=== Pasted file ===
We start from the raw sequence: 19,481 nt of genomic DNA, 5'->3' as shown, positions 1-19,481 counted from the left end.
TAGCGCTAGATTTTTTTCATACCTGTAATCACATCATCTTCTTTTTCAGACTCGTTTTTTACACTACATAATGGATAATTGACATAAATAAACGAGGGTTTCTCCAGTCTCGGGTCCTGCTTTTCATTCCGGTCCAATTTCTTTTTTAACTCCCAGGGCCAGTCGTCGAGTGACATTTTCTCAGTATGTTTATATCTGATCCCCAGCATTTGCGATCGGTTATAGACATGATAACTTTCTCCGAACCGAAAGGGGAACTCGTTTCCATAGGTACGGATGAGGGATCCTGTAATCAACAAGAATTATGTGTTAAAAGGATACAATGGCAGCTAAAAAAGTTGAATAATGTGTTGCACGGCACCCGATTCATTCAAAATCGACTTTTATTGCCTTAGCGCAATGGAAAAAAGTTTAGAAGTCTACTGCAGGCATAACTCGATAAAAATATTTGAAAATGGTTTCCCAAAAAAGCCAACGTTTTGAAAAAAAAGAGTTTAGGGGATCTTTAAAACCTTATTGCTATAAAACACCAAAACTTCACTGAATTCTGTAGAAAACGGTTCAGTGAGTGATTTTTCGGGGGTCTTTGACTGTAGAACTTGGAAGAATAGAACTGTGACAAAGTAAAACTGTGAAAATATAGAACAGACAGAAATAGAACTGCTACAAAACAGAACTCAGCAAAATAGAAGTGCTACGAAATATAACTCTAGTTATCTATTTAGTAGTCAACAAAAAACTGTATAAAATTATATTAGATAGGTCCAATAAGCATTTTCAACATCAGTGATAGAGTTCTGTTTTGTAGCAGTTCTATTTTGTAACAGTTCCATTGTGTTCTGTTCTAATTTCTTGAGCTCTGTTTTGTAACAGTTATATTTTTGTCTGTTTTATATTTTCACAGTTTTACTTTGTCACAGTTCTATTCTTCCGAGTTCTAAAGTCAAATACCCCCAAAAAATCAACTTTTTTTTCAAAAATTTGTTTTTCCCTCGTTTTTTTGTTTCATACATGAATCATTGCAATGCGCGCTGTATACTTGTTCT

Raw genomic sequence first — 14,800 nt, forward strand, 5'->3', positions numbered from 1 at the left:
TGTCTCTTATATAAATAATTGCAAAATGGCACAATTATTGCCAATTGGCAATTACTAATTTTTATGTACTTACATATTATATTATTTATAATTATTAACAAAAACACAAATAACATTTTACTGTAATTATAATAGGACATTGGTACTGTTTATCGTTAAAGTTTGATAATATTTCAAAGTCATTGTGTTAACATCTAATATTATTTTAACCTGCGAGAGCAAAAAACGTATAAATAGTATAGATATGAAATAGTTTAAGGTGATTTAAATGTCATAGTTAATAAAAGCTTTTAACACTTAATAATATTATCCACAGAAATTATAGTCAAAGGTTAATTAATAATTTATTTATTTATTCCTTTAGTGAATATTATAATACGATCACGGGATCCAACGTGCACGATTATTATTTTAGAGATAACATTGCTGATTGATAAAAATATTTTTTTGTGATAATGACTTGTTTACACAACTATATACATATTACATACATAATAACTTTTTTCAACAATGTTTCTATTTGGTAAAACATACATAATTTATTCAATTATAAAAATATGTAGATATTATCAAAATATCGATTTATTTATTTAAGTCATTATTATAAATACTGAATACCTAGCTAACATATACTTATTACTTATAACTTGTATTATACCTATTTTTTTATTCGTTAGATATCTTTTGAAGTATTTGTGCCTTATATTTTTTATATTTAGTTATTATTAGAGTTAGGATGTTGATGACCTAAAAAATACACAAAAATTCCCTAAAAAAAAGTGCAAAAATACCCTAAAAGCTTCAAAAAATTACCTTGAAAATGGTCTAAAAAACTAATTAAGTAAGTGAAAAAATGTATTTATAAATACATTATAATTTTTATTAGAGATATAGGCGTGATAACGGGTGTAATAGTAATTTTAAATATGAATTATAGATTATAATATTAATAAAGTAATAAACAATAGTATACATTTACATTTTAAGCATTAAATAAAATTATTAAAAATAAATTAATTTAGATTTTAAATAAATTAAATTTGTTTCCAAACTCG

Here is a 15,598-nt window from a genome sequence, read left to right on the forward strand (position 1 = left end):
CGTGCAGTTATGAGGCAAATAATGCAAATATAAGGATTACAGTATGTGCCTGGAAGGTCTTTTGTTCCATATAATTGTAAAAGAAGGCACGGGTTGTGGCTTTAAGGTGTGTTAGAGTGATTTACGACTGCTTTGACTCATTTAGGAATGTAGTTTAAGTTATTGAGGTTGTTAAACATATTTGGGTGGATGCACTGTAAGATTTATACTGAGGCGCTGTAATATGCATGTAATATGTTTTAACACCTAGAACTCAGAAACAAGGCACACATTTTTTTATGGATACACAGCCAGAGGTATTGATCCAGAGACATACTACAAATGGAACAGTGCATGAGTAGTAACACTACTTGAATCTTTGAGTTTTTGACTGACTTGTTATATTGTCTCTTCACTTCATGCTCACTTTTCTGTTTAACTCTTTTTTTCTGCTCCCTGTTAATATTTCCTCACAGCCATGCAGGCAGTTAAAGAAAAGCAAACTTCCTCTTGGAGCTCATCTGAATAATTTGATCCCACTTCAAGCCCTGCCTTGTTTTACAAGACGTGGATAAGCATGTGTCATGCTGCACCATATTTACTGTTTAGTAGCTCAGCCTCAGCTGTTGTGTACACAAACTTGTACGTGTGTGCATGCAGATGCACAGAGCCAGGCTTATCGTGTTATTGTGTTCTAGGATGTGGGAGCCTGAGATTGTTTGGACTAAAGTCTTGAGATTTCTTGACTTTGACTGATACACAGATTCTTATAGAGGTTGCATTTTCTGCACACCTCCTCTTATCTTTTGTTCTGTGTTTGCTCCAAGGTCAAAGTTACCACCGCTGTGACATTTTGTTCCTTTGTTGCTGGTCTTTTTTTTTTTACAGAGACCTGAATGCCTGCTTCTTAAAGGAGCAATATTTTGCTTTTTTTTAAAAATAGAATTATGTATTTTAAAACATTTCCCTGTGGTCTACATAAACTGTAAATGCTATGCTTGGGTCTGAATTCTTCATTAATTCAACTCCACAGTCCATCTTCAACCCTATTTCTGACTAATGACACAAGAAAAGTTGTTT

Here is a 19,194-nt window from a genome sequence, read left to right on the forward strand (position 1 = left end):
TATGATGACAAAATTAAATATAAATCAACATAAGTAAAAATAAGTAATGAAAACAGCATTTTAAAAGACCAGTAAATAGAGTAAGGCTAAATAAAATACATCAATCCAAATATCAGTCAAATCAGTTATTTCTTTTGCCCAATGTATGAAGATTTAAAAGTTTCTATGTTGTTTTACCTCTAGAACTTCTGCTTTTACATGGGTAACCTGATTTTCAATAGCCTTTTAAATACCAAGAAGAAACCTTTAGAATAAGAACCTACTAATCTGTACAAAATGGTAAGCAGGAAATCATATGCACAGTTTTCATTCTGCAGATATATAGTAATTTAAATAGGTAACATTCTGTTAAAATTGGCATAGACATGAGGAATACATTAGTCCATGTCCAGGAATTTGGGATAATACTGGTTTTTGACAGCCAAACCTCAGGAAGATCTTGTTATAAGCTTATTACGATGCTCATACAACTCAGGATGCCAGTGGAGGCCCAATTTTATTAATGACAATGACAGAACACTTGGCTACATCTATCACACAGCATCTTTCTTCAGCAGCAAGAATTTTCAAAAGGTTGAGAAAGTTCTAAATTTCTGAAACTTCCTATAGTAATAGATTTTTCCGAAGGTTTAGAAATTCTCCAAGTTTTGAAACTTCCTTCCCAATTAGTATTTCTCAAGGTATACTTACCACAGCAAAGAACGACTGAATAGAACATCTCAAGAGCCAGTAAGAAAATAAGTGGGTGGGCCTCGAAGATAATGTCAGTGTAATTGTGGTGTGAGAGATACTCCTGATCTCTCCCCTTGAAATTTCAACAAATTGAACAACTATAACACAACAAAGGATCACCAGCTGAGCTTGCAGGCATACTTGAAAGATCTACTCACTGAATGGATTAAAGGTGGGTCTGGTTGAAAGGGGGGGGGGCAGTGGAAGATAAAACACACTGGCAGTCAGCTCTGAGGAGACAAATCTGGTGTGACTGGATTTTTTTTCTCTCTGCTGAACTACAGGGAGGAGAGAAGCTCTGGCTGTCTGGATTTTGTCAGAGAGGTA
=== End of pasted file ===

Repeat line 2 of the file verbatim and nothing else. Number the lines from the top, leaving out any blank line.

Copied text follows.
TAGCGCTAGATTTTTTTCATACCTGTAATCACATCATCTTCTTTTTCAGACTCGTTTTTTACACTACATAATGGATAATTGACATAAATAAACGAGGGTTTCTCCAGTCTCGGGTCCTGCTTTTCATTCCGGTCCAATTTCTTTTTTAACTCCCAGGGCCAGTCGTCGAGTGACATTTTCTCAGTATGTTTATATCTGATCCCCAGCATTTGCGATCGGTTATAGACATGATAACTTTCTCCGAACCGAAAGGGGAACTCGTTTCCATAGGTACGGATGAGGGATCCTGTAATCAACAAGAATTATGTGTTAAAAGGATACAATGGCAGCTAAAAAAGTTGAATAATGTGTTGCACGGCACCCGATTCATTCAAAATCGACTTTTATTGCCTTAGCGCAATGGAAAAAAGTTTAGAAGTCTACTGCAGGCATAACTCGATAAAAATATTTGAAAATGGTTTCCCAAAAAAGCCAACGTTTTGAAAAAAAAGAGTTTAGGGGATCTTTAAAACCTTATTGCTATAAAACACCAAAACTTCACTGAATTCTGTAGAAAACGGTTCAGTGAGTGATTTTTCGGGGGTCTTTGACTGTAGAACTTGGAAGAATAGAACTGTGACAAAGTAAAACTGTGAAAATATAGAACAGACAGAAATAGAACTGCTACAAAACAGAACTCAGCAAAATAGAAGTGCTACGAAATATAACTCTAGTTATCTATTTAGTAGTCAACAAAAAACTGTATAAAATTATATTAGATAGGTCCAATAAGCATTTTCAACATCAGTGATAGAGTTCTGTTTTGTAGCAGTTCTATTTTGTAACAGTTCCATTGTGTTCTGTTCTAATTTCTTGAGCTCTGTTTTGTAACAGTTATATTTTTGTCTGTTTTATATTTTCACAGTTTTACTTTGTCACAGTTCTATTCTTCCGAGTTCTAAAGTCAAATACCCCCAAAAAATCAACTTTTTTTTCAAAAATTTGTTTTTCCCTCGTTTTTTTGTTTCATACATGAATCATTGCAATGCGCGCTGTATACTTGTTCT